The arrest of Jonathan Fajardo brought a momentary breath of relief to Charlene Lovett. Fajardo is one of two purported Latino gang members charged with the murder of Lovett's daughter, 14- year-old black teen Cheryl Green last December and the wounding of three others in the mixed ethnic Harbor Gateway community in Los Angeles. Prosecutors have slapped an added hate crime enhancement on the two men. Pedro Baez, a noted Los Angeles Latino leader, and editor of the nationally distributed Voice of the People, quickly denounced the shooting, and passionately insisted that the hate crime attack was way out of the ethnic pale, and in no way reflected hostile feelings of Latinos toward blacks.
Baez is right and wrong. His denunciation was welcome. So was that of Mayor Antonio Villaraigosa, L.A.'s popular Latino mayor, who vowed that the city would crack down on hate crimes. But Baez and Villaraigosa were the lone Latino voices in publicly denouncing the Green shooting. At a press conference and walk against hate at the spot where the shooting occurred, Baez wondered out loud why he was the only Latino that took part in the protest action. He challenged other Latino activists and leaders to aggressively oppose hate crime violence between Latinos and blacks. There have been few takers.
Villaraigosa for his part badly dodged the issue by failing to name names. These aren't just garden variety white on black hate crimes. Blacks and Latinos are committing many of these crimes, and they are victimizing each other. This represents two tormenting new trends. One is that blacks and Latinos now commit the majority of hate crimes in L.A. The other is that hate crimes are increasingly being committed in urban areas. Since the summer, 2006, there have been nearly a dozen murder attempts in the San Fernando Valley section of Los Angeles on blacks by alleged Latino gang members. There were more attacks in other parts of the city by blacks on Latinos. The attacks have happened in mixed ethnic neighborhoods such as Harbor Gateway. Blacks and Latinos nationally commit about one in five hate crimes, and many of their victims, as in L.A., are other blacks or Latinos.
In the past, the kind of violence that claimed the life of Green was rare. Most residents lived and got along in relative peace, and on the surface, anyway, with minimal friction. But as the increase in black and Latino hate crimes sadly shows that's changing.
In part that's due to America's changing ethnic demographics, and the painful adjustment that both groups are making to them. Latinos have now toppled blacks from their long held perch as the nation's biggest minority. The impact of the surging Latino numbers has been acutely felt in many urban neighborhoods in the nation that were once exclusively black, and now either majority Latino, or they represent a significant number of the residents. In L.A., blacks and Latinos increasingly rub shoulders with each other in neighborhoods, in the schools, parks, and stores, and on jobs. This has stirred tense competition for low-end jobs, scarce school resources, and the use of public services.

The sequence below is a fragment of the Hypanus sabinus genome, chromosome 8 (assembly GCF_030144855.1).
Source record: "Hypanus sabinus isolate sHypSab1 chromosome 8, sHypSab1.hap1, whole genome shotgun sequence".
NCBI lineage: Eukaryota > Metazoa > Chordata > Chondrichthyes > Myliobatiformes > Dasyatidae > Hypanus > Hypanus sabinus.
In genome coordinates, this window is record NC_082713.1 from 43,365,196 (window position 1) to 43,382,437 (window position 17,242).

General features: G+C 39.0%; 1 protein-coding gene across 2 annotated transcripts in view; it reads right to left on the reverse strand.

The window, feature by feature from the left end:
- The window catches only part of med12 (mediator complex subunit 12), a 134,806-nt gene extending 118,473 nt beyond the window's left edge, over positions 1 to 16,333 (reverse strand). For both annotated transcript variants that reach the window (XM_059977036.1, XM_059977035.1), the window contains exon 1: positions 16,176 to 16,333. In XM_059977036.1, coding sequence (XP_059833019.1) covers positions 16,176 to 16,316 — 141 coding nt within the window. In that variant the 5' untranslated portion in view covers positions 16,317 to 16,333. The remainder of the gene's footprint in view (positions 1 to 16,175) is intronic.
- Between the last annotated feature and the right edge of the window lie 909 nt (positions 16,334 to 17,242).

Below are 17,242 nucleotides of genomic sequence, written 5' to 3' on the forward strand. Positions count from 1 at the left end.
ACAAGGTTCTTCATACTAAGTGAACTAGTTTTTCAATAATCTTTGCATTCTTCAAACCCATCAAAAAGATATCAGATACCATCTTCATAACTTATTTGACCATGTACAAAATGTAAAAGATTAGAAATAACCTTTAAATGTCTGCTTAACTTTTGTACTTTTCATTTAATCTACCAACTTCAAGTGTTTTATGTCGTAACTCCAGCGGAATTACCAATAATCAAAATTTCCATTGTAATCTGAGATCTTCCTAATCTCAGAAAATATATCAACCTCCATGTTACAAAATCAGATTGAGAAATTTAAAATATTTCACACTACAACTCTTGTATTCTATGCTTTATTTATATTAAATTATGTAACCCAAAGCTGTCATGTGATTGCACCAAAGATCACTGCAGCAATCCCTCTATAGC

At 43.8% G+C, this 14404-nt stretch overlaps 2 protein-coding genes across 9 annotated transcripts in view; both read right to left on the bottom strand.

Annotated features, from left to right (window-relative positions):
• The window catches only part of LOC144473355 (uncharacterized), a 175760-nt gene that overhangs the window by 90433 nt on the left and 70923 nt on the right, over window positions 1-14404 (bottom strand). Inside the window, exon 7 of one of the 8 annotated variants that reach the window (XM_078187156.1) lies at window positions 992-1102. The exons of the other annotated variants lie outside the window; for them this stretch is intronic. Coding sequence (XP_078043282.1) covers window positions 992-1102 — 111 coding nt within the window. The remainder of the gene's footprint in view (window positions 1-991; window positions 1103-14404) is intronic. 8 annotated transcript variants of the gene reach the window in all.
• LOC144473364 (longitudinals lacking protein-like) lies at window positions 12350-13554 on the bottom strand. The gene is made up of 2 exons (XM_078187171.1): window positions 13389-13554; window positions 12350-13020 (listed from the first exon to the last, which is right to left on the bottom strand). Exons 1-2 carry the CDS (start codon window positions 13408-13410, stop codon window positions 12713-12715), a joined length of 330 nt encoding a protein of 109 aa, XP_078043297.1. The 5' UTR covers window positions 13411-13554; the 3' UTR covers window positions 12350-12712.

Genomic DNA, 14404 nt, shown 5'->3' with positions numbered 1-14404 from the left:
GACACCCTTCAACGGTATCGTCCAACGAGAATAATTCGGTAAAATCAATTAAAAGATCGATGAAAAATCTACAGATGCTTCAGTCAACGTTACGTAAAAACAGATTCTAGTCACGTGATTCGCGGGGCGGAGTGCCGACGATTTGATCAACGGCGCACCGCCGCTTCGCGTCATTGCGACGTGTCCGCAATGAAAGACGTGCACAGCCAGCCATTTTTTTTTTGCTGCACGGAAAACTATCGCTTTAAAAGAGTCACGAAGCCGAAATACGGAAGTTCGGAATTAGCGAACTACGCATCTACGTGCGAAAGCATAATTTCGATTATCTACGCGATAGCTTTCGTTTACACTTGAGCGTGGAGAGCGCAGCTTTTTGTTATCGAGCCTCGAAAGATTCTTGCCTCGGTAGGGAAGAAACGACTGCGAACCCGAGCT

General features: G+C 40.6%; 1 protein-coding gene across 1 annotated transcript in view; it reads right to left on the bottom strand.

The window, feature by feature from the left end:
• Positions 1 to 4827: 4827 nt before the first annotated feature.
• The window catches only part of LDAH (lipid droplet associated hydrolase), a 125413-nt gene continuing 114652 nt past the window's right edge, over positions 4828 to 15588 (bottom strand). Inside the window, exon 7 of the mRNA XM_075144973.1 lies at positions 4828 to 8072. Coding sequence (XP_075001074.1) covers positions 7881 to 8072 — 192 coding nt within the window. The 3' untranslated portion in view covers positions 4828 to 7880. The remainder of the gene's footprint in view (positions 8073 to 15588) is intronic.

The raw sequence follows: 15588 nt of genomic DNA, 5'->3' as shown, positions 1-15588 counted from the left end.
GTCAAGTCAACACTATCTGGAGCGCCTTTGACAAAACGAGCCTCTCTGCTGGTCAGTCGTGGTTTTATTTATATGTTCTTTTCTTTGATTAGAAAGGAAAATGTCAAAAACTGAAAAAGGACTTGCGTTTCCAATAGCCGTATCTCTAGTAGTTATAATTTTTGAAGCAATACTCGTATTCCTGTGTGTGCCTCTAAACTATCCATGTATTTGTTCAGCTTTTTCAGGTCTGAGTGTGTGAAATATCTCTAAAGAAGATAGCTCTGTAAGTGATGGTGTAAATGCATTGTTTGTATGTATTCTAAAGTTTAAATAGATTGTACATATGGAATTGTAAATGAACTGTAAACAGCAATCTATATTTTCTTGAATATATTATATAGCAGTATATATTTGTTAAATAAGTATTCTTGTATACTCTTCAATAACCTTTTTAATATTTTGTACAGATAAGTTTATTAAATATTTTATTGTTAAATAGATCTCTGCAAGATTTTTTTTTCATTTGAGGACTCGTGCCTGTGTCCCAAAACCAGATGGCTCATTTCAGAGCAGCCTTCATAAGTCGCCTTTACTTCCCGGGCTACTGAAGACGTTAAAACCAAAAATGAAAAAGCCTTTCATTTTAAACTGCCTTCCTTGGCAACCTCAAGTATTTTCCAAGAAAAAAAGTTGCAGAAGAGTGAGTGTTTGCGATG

The fight for immigration reform has also fueled resentment among some blacks that their needs and problems are being shoved further and further to the backburner on the nation's public policy plate. Latino leaders, in turn, vociferously protest the lingering tendency of many writers and race relation experts to still frame racial conflict in black and white. They insist that their numbers, and growing political clout, make them major players in the nation's ethnic battles, and they aren't going to take a back seat to blacks.
The spike in black and Latino hate crime violence also is due in part to the undeclared war between blacks and Latinos that has raged in some of California's jails and prisons. That battle has spawned an even bigger fight in poor neighborhoods between gangs over crime and drug turfs. The gang and prison violence has resulted in dozens of injuries and a few deaths. And there are constant rumors that black and Latino prison gangs have ordered retaliation hits on other blacks and Latinos on the streets as part of their street turf battles. The problem is, as always, that innocents such as Cheryl Green are the ones that are most likely to be caught in their deadly crossfire.
No one could have predicted a few years ago the surge in black on Latino and Latino on black hate crimes. But it's happened. And the greater danger is that L.A.'s terrible outburst of black and brown hate violence could be replicated in other big cities. That will take a loud outcry from Latino and black leaders against hate violence and an ongoing effort by them to ease tensions in L.A. and other cities. L.A. must not be the new, but grim, and ugly face of hate violence in America.
Earl Ofari Hutchinson is a political analyst and social issues commentator, and the author of The Emerging Black GOP Majority (Middle Passage Press, September 2006). earlofarihutchinson.blogspot.com firstname.lastname@example.org